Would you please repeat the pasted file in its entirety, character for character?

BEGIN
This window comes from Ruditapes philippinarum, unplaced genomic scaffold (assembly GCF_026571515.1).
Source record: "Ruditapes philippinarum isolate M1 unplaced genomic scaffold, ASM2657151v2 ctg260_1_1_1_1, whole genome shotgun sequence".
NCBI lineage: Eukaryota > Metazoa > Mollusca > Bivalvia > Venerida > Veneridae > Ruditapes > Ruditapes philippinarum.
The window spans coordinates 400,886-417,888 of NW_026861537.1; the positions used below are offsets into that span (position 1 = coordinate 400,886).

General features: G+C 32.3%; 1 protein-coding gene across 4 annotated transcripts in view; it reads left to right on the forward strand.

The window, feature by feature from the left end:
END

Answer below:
This window comes from Ruditapes philippinarum, unplaced genomic scaffold (assembly GCF_026571515.1).
Source record: "Ruditapes philippinarum isolate M1 unplaced genomic scaffold, ASM2657151v2 ctg260_1_1_1_1, whole genome shotgun sequence".
NCBI lineage: Eukaryota > Metazoa > Mollusca > Bivalvia > Venerida > Veneridae > Ruditapes > Ruditapes philippinarum.
The window spans coordinates 400,886-417,888 of NW_026861537.1; the positions used below are offsets into that span (position 1 = coordinate 400,886).

General features: G+C 32.3%; 1 protein-coding gene across 4 annotated transcripts in view; it reads left to right on the forward strand.

The window, feature by feature from the left end: